The hives can also occur on the genitals, but that's rare.
What are the sexual repercussions of cholinergic urticaria?
One aspect of cholinergic urticaria that warrants further exploration is its impact in the bedroom. Increased body temperature is an obvious outcome of sexual activity, and when someone suffers from CU, a hives breakout during intimate moments can significantly disrupt sexual activity.
"Cholinergic urticaria is a skin condition that is triggered by physical stimuli such as heat and sweating rather than sexual activity," said Noor Hanif Said, M.B.B.S., the medical director and consultant dermatologist at Renaissance Dermatology Specialist Clinic, based in Singapore. "While CU does not directly affect sexual function, some individuals with CU may experience symptoms during or shortly after sexual activity as a result of sweating or heat exposure. Some people with CU may experience sexual dysfunction as a result of the condition or its treatment."
Rarely, cholinergic urticaria causes hives or itching in the genital area, including the penis, he added. Such symptoms are typically the result of sweating or heat exposure, though, not a direct effect of CU on the penis.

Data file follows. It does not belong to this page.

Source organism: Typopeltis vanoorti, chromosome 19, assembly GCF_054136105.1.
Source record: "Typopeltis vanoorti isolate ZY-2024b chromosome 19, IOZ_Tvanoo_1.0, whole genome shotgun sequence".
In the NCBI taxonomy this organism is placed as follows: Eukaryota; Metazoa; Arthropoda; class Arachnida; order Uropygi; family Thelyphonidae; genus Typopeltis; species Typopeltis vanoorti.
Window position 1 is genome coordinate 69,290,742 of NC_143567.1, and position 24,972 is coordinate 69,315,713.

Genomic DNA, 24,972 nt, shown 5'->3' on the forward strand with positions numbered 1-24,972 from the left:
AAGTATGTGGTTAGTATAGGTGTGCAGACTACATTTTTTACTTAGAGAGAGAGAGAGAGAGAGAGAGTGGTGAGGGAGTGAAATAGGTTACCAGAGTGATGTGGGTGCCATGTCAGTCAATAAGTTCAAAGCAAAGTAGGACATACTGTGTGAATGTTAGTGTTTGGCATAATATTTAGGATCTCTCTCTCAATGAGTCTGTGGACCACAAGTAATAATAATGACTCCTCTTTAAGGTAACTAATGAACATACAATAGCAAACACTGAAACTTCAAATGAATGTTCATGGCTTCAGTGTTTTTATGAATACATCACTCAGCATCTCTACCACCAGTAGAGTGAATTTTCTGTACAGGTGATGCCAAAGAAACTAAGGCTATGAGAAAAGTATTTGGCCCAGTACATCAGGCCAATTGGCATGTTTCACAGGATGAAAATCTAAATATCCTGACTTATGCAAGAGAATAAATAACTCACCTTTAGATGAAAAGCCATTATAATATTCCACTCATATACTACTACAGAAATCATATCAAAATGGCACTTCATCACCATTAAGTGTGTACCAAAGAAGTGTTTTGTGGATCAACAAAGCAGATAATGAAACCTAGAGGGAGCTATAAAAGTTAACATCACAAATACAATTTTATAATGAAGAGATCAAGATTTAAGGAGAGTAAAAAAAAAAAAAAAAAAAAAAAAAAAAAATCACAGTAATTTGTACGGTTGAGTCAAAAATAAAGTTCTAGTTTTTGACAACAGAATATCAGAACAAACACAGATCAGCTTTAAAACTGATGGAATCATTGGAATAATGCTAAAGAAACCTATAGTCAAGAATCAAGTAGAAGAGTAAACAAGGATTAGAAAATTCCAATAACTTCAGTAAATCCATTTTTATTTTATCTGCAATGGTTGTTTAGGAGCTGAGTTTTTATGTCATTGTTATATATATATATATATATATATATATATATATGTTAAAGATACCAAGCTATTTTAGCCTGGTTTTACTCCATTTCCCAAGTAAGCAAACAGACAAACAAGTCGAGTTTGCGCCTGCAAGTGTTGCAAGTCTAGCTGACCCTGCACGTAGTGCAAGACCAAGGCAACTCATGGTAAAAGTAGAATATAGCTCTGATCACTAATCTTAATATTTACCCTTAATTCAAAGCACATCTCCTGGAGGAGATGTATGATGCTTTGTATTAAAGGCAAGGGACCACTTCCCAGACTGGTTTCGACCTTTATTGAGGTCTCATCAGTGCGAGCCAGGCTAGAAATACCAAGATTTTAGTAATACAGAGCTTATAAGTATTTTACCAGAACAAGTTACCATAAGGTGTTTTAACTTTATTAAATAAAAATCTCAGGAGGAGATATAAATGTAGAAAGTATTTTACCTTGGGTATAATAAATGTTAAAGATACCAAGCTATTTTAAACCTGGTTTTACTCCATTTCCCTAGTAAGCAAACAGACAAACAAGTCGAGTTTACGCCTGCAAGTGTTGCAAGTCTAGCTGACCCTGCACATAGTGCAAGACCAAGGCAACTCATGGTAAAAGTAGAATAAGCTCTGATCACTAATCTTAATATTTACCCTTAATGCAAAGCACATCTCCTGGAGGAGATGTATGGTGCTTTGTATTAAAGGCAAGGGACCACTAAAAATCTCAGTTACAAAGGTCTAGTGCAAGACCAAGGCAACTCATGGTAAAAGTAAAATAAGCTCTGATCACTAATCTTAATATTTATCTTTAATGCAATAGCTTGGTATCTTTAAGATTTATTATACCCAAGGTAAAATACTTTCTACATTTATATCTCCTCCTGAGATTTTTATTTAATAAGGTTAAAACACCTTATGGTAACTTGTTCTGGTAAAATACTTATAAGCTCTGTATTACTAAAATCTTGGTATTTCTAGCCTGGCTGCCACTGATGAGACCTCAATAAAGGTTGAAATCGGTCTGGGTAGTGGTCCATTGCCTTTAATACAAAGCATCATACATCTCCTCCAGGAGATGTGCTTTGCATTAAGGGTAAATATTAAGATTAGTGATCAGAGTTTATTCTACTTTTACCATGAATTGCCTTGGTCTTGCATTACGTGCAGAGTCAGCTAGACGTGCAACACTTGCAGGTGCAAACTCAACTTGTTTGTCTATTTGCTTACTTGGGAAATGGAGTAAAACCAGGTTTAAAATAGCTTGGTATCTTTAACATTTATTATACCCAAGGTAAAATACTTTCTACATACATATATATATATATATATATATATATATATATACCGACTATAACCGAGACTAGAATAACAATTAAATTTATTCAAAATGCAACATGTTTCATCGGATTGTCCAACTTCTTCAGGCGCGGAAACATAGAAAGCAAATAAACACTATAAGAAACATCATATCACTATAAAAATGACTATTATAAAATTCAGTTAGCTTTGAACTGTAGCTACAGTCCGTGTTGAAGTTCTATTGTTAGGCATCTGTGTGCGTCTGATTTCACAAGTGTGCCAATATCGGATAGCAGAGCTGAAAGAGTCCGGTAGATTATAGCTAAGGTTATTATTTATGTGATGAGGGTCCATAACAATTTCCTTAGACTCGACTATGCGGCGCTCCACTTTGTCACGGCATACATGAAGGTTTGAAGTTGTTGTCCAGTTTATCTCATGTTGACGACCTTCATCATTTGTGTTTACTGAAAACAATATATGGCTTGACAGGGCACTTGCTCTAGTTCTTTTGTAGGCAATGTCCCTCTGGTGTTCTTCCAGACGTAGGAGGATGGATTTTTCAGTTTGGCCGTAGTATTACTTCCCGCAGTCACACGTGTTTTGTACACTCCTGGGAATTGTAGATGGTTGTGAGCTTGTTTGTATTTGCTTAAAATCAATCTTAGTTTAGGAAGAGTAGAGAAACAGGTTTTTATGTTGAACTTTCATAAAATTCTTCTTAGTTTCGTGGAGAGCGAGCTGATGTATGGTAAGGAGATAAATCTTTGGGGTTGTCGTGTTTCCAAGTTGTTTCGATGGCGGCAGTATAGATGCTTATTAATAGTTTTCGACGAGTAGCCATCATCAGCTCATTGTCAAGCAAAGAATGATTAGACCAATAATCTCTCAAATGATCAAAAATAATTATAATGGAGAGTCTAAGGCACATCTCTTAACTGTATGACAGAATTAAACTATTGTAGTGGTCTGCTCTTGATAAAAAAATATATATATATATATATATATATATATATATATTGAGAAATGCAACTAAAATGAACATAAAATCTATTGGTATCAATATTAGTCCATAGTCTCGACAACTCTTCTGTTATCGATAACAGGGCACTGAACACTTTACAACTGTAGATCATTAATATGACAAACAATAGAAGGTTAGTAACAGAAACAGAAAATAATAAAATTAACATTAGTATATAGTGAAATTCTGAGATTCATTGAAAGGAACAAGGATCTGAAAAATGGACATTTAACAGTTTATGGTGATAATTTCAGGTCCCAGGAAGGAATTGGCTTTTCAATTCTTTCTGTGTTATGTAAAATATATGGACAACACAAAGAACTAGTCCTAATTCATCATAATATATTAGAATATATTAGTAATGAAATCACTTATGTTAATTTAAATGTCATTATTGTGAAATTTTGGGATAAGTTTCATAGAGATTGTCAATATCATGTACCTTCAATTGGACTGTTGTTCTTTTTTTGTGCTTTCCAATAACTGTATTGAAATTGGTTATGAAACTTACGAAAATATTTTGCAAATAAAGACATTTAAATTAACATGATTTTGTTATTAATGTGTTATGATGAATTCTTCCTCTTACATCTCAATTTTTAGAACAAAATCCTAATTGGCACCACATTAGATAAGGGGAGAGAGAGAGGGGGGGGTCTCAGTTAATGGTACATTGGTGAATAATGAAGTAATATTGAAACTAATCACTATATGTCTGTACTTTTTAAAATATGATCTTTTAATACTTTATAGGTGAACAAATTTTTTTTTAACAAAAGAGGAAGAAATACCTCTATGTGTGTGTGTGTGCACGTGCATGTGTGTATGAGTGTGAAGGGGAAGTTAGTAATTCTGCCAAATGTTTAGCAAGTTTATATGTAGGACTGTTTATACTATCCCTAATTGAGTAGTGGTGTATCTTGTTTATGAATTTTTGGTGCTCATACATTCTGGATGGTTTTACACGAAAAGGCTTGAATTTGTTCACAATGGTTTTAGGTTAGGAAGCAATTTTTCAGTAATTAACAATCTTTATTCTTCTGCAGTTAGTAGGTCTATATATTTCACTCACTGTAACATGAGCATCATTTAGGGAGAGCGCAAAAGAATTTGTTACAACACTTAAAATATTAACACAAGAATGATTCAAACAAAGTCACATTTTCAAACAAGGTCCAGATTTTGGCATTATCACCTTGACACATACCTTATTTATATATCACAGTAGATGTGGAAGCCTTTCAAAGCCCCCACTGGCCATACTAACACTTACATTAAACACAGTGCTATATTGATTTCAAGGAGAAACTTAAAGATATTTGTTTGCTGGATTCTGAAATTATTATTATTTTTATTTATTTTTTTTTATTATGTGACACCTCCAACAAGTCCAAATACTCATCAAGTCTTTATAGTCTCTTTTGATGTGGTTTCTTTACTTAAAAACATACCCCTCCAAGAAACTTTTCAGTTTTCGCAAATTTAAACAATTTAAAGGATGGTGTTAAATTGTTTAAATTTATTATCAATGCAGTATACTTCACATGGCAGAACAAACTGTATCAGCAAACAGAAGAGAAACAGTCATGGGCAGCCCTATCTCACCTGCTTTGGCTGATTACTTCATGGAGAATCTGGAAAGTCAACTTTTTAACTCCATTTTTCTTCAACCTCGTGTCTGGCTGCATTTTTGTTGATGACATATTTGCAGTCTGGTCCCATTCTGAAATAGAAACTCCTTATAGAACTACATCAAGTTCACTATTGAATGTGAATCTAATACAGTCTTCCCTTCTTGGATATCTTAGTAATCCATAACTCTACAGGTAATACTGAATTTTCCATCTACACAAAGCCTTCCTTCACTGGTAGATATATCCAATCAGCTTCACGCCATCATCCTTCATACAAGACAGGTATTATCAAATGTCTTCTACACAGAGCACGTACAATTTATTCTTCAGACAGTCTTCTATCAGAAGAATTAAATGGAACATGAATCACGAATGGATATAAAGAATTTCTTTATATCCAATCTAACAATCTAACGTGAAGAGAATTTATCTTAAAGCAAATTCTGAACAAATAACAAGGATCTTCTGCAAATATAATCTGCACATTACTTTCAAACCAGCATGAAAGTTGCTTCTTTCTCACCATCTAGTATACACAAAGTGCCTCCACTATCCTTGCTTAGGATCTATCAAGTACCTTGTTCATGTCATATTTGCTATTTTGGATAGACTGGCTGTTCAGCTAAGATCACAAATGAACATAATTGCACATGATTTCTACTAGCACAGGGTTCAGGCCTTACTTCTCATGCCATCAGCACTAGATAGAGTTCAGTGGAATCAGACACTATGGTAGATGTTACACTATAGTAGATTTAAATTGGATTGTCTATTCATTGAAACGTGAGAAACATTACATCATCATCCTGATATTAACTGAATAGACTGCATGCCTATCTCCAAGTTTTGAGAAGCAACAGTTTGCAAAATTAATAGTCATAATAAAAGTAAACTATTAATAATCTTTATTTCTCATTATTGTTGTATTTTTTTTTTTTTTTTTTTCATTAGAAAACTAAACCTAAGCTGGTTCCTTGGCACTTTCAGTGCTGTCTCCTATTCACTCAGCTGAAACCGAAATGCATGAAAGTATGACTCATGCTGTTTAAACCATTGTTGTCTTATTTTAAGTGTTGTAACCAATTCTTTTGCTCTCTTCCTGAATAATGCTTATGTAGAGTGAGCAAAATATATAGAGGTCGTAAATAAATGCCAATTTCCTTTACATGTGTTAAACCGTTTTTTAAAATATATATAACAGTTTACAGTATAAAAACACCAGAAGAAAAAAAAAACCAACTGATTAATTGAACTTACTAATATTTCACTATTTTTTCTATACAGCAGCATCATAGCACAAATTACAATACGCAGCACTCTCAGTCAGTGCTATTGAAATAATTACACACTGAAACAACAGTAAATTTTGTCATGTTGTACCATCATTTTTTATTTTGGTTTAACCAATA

Hadley King, M.D., a board-certified dermatologist based in New York City, agreed the condition doesn't affect the penis directly, only indirectly. Hives can spread to the whole body but usually start on the thorax and neck. In general, the itchy hives occur shortly after an increase in core body temperature (after exercise, stress, etc.) but are short-lived, lasting a few minutes to an hour.
Cholinergic urticaria generally has a favorable long-term prognosis and there's a possibility of complete remission as a person ages. Some researchers have pointed out the need for better instruments to measure quality-of-life outcomes for patients currently living with CU.
How transmissible is cholinergic urticaria?
"CU is not a contagious or infectious disease, and it cannot be transmitted from one person to another," Hanif Said explained.
Cholinergic urticaria should not be mistaken for a sexually transmitted infection (STI). The hives may cause discomfort or itching, but they often subside.
How does CU impact relationships?